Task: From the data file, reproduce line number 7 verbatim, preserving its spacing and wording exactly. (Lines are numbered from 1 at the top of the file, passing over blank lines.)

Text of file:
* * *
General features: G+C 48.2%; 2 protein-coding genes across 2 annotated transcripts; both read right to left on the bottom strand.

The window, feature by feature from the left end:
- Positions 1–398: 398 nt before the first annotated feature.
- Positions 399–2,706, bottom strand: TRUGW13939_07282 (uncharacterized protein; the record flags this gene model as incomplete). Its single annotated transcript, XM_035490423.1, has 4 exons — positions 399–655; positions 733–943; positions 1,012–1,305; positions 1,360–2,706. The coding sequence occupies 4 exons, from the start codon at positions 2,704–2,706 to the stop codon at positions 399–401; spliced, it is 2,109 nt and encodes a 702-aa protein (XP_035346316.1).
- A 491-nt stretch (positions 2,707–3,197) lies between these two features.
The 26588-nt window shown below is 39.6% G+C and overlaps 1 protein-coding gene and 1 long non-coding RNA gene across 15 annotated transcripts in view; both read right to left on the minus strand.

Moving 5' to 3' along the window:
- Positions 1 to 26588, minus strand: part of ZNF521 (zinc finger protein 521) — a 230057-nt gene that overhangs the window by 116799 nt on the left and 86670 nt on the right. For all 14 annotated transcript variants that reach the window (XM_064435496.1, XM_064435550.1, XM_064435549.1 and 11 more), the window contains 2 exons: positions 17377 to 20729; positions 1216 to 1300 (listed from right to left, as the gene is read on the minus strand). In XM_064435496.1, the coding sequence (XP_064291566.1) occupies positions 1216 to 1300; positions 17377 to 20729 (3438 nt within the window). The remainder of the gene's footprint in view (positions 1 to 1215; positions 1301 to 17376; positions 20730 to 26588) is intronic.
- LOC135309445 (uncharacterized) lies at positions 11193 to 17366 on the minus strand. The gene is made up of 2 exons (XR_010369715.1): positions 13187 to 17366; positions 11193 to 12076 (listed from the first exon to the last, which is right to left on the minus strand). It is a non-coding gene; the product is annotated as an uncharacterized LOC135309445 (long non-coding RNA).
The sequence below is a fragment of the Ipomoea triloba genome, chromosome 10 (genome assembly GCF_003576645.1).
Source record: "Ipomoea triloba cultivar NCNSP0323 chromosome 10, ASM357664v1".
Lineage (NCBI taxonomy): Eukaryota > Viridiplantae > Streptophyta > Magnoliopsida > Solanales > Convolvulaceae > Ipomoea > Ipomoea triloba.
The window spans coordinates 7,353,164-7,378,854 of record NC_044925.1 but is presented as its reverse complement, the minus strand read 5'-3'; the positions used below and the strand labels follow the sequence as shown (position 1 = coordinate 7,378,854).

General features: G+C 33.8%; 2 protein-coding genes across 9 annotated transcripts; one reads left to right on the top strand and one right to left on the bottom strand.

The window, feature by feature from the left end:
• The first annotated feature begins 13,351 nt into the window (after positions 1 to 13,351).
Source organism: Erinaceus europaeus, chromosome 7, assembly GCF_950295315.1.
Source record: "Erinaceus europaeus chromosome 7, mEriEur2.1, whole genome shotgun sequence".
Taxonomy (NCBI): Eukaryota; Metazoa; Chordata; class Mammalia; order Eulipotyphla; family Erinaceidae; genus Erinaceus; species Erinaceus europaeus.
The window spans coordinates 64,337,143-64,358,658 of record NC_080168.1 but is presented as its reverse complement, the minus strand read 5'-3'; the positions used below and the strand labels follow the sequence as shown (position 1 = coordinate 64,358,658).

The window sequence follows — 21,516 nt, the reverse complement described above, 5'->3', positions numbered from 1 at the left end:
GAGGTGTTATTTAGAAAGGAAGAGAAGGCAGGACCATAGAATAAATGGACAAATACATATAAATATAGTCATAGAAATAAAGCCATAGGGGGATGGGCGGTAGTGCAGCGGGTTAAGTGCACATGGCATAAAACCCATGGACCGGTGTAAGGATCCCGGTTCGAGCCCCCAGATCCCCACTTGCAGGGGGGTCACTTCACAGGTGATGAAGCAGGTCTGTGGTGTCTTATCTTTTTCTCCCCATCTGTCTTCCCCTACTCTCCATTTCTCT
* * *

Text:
Moving 5' to 3' along the window: